Britons spend an astonishing £100 million a year on cough syrup – when a glass of honey and lemon could work just as well, according to a new BBC television investigation.
It claims that branded painkillers that say they specifically treat certain types of pain are just using ‘clever marketing’ to make patients spend up to ten times more than they would on unbranded products, and that some manufacturers simply use the same pills in different packaging throughout their ranges.
The UK over-the-counter medicines market, which also includes painkillers and anti-fungal creams, is worth £2.5 billion, with brands vying for attention with brightly coloured packaging and promises that are questionable under scrutiny, claims Dr Chris Van Tulleken.
In The Truth About Medicine, to be broadcast on Thursday, Dr Van Tulleken, an infectious diseases specialist, warns we should think less about convenience and more about the effectiveness of medicines.
There are three main types of over-the-counter cough remedies, those that contain suppressants to alleviate symptoms of a dry, tickly cough, syrups that reduce the urge to cough by coating the throat, and products that help to thin sticky mucus, making coughing easier.
Some also contain paracetamol or ibuprofen, both of which reduce a temperature, decongestants and antihistamines that can help sleep.
Yet an authoritative study from Cardiff University’s Common Cold Centre claimed cough medicines work mostly through a placebo effect, and that just 15 per cent of the effect can be attributed to the medicines in them.
A study of 60 over-the-counter medicines found that all but two contained sweeteners such as honey or sucrose, which can stimulate saliva and mucus production.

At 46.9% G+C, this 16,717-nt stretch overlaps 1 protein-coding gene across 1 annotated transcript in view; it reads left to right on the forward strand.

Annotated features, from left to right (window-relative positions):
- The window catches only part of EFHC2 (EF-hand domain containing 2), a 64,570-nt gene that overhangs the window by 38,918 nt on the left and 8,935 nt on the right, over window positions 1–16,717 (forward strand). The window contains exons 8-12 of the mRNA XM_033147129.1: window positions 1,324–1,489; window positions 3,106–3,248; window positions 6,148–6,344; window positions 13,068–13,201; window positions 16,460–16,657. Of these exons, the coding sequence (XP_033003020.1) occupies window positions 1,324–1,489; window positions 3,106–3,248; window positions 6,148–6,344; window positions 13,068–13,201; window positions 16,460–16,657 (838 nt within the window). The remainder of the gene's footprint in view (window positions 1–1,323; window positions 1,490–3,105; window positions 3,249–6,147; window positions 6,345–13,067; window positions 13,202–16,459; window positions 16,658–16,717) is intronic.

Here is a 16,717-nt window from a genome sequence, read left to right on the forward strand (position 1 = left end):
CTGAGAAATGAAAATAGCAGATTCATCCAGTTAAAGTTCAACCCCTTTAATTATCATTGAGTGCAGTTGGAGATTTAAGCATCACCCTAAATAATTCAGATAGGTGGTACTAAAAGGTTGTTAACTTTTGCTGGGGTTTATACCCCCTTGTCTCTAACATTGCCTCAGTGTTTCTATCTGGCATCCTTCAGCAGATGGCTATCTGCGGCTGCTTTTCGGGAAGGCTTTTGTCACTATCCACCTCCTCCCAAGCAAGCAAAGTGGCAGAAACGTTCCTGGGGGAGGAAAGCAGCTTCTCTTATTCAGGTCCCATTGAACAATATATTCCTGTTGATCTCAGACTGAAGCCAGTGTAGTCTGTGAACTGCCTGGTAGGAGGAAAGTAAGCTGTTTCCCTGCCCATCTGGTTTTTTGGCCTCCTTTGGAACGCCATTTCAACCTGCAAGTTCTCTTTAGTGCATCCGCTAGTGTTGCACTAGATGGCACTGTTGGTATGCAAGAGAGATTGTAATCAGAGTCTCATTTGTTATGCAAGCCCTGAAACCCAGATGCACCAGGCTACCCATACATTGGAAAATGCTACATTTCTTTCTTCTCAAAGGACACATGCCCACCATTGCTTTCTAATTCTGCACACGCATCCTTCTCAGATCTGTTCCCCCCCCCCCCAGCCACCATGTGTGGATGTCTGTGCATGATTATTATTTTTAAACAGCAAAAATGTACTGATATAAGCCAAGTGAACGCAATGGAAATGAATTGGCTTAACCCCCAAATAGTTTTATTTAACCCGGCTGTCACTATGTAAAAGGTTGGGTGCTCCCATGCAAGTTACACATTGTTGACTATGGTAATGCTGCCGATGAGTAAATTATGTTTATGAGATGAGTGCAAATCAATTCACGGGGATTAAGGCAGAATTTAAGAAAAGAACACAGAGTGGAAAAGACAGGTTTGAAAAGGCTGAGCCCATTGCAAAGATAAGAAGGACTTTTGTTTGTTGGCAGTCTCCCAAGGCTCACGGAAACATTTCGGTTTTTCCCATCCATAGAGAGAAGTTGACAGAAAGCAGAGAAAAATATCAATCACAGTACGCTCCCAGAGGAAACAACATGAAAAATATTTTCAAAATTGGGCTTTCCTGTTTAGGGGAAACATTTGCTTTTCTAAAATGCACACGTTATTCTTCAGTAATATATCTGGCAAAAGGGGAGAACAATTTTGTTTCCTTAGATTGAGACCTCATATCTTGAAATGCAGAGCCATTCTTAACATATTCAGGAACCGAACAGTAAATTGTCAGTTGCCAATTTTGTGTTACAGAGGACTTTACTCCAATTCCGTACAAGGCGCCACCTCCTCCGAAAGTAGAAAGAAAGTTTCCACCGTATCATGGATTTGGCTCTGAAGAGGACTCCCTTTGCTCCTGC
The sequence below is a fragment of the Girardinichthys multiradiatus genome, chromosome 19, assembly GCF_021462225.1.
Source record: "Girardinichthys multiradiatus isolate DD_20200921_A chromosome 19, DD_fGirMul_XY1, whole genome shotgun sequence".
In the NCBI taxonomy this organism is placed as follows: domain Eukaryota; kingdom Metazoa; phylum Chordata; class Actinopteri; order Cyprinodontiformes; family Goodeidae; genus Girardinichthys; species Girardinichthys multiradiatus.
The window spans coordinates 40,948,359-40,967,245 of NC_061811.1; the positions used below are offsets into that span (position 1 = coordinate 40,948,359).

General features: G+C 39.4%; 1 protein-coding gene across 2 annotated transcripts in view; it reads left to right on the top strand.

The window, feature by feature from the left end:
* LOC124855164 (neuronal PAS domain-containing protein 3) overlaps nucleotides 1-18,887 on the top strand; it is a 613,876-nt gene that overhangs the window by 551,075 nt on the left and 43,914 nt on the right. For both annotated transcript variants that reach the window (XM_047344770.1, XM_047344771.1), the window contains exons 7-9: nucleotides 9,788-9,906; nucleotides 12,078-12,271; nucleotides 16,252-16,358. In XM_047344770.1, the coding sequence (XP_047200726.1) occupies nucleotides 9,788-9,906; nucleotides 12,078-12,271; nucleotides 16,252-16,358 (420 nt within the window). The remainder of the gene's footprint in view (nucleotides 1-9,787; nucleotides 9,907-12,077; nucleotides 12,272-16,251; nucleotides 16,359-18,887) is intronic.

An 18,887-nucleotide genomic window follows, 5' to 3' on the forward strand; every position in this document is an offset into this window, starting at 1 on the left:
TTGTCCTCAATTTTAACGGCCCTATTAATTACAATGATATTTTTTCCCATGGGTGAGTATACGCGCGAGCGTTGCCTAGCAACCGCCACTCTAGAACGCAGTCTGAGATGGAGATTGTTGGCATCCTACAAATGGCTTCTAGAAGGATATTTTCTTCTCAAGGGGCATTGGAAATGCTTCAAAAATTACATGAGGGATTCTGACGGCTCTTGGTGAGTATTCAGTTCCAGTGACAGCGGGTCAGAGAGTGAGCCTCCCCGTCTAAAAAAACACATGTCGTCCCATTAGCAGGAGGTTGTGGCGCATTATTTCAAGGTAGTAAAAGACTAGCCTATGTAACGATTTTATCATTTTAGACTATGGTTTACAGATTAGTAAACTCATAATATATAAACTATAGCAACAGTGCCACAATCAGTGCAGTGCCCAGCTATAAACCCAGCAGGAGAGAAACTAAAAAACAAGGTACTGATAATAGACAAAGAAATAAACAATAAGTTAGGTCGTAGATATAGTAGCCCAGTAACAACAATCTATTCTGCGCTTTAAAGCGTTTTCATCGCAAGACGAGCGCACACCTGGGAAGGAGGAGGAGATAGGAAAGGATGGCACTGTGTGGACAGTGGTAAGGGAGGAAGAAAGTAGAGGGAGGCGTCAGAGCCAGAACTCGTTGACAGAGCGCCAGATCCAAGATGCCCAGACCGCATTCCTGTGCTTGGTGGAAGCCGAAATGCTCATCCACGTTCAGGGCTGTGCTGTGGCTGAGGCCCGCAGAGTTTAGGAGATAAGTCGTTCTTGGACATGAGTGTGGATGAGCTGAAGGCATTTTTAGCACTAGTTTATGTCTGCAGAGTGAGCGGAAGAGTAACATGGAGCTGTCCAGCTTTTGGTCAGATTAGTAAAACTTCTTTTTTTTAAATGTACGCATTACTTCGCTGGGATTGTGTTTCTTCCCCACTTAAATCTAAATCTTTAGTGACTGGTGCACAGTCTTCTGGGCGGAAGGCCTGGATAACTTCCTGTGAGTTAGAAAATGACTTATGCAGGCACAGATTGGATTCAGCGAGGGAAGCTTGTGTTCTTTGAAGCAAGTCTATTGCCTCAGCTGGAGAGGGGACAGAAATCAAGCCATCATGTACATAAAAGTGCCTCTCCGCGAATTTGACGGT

In the documentary, Dr Van Tulleken shows how an old-fashioned remedy of honey and lemon could be just the tonic to banish a troublesome cough. He inhales pepper spray into his lungs, which makes him cough, then takes a lemon-and-honey concoction. He inhales the pepper spray once more, but doesn’t cough at all.
Professor Alyn Morice of Hull University, who also appears in the programme, admits there is no good scientific answer as to why the home-made cure is as effective but, with no potential side effects, the health benefits are obvious.
The Proprietary Association of Great Britain (PAGB), a trade association representing manufacturers of over-the-counter medicines, says that although it is difficult to test the effectiveness of cough medicines, as the severity and duration of symptoms can vary, research has shown they are rated as effective by 90 per cent of consumers.
The film also reveals that UK families spend £350 million on a variety of painkillers, with packaging claiming to specifically target ailments such as period pain, headaches or muscular problems.
For example, Nurofen and Feminax both market forms of ibuprofen that are aimed specifically at those suffering from period pain, while Panadol ActiFast, which is a branded form of paracetamol, claims on the packet to treat tension headaches, period pains and toothache.
But Dr Van Tulleken says that once the medicine is absorbed into the bloodstream, there is no way to send it to a particular part of the body.
He also reveals that different branded packets all have an identical product licence number, which means they look different but contain exactly the same pills.
‘It isn’t that the manufacturers are being untruthful, but it is clever marketing to tempt you to spend more money,’ said Dr Van Tulleken.
PAGB chief executive Matthew Speers told this newspaper: ‘People search for products to treat their specific symptoms, so different labelling and packaging help people navigate the range more easily.
‘There are different formulations and formats of over-the-counter medicines, which could mean a painkiller gets to work faster or provides pain relief for longer, even if it has the same active ingredient.
‘For example, migraine products work faster while back pain products tend to be longer-lasting.’
Dr Van Tulleken says: ‘Some medicines are a waste of our hard-earned cash. Products may be convenient but not necessarily effective.’ DAILYMAIL